The case of Gurugram is instructive. The converse of waterlogging is groundwater recharge. Gurugram is a bowl with the floodwaters having only a single route of exit, which is via Badshahpur Drain and general surface runoff to the Najafgarh Jheel and through Najafgarh Drain to Yamuna. The Najafgarh Drain is an artificial construct of 1865 vintage with a negligible gradient of less than 1 m in a kilometre and thus, if the Yamuna waters are high, as they often are in the monsoons, then the waters of Najafgarh Drain do not flow, and in extreme cases can back flow. Here, the Najafgarh Jheel comes into play and acts as a holding reservoir for flood water of Gurugram.

Unfortunately, Jheels and depressions have been targeted for their real estate value by both the real estate lobby as well as by the cooperative town planning department, which has neglected the basic canons of urban planning. Thus, in Gurugram, the town planning department has earmarked several sectors within the 100-year high flood level (HFL) zone of the Najafgarh Jheel. And these sectors will be subjected to inundation in due course.

The State Environmental Impact Assessment Authority of Haryana [SEIAA] is also to blame in allowing building activity in this area with the injunction that "plinth level be kept out of 100  year HFL of the Najafgarh Jheel". The SEIAA does not bother to state the 100-year HFL while the builders conveniently respond that they would observe the undefined 100-year HFL. The SEIAA may be asked whether by keeping the plinth level out of the 100-year HFL of the Najafgarh Jheel would it be acceptable if buildings and people were marooned, lives endangered, foundations weakened as a result of prolonged waterlogging, expensive equipment and investments and automobiles ruined?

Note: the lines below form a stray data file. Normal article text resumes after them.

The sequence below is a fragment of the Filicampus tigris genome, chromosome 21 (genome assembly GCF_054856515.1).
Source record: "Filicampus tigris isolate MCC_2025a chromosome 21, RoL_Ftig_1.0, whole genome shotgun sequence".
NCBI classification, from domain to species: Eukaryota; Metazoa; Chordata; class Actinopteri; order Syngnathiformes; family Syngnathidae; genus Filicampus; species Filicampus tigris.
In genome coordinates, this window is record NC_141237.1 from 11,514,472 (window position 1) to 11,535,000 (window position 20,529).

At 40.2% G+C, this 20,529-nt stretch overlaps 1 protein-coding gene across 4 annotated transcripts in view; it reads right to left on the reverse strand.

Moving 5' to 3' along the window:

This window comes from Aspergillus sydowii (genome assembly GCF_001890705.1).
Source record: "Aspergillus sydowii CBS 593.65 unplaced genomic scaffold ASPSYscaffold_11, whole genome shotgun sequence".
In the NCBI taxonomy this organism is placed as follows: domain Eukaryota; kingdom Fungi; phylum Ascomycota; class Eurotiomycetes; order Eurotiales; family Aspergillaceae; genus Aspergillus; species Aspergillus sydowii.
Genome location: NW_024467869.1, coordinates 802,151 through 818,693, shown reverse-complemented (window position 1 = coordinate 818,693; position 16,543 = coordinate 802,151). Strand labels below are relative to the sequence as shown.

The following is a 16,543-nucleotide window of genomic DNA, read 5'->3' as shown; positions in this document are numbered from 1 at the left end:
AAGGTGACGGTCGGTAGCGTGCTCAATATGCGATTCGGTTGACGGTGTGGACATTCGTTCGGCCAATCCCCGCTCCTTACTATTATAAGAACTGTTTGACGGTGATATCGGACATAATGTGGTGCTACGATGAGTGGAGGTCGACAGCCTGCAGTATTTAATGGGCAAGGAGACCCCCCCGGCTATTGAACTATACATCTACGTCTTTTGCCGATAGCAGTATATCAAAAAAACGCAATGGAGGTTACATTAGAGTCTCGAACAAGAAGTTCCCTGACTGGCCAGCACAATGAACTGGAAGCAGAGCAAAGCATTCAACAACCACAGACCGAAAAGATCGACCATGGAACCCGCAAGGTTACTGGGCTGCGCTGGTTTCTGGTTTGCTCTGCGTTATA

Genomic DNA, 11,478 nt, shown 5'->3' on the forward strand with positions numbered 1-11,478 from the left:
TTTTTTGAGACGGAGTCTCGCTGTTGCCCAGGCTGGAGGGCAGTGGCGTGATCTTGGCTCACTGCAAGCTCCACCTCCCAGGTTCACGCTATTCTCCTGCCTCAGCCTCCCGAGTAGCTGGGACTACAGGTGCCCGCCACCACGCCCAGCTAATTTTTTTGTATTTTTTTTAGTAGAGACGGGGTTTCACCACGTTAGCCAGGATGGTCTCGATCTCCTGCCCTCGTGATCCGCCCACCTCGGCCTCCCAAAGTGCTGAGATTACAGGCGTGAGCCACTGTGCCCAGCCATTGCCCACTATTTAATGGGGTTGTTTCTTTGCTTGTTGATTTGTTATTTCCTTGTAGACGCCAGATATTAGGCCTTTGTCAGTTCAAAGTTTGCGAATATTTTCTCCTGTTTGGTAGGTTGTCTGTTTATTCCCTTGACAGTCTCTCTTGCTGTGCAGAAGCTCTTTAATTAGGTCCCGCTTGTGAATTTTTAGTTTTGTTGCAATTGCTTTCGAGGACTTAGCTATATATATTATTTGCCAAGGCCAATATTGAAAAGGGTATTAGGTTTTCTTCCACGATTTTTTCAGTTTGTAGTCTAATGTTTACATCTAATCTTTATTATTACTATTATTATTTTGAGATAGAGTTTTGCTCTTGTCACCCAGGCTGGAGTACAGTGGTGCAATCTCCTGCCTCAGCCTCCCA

Gurugram also needs to unseal its paved surfaces and replace the same with porous paving to absorb rainwater and reduce waterlogging. PTI

The Central Ground Water Board has noted the Najafgarh Jheel as an excellent groundwater recharge zone. The National Capital Region Planning Board has in a major study earmarked the Jheel as a groundwater recharge zone and in fact the Haryana government has a policy whereby waterlogged farmlands are to be compensated with Rs 20,000 per acre. This would be more than compensated by the 15 MGD  water availability for a water-starved so-called smart city. The original Jheel spread was vast during floods, extending 145 to sq km during the 1958 floods, visited by Siberian Cranes — even as this is written the remnant Jheel is being visited by the Greater Flamingos. Can we look beyond land values and towards eco-system services for our own sustenance at retaining a spread of just 4 sq km.

What does Gurugram need to do now? Depressions not only moderate local flooding but also nourish aquifers. To compensate for the loss of  depressions, the 'smart' city needs to abandon colonisation of low-lying lands of Sector 36 B and 101 and create large Jheels instead to which the surface runoff can be directed by gravity or pumping. The newly-created Jheels can remain topped up with tertiary level treated effluent for enabling round the year recharge. Najafgarh Jheel needs to be declared a natural conservation zone up to the 100-year HFL. That would mean no construction within the HFL.

All stormwater drains need to have their beds de-concretised so as to enable percolation of surface runoff and quicker clearance of rain waters. Unfortunately, engineering agencies find greater benefits in sealing and lining drains just as Badshahpur Drain is being illogically concretised right up to Najafgarh Jheel. The city also needs to unseal its paved surfaces, both along public streets as well as within private compounds (certainly institutional ones) and replace the same with porous paving to absorb rainwater and reduce waterlogging.

With these measures and three large Jheels (Najafgarh, Sector 36 B and Sector 101), Gurugram would be better prepared for the monsoon as well as for summers and be well on its way to be a truly smart city.

The author is Principal Director, Natural Heritage Division, Intach

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Updated Date: Aug 16, 2016 13:05:12 IST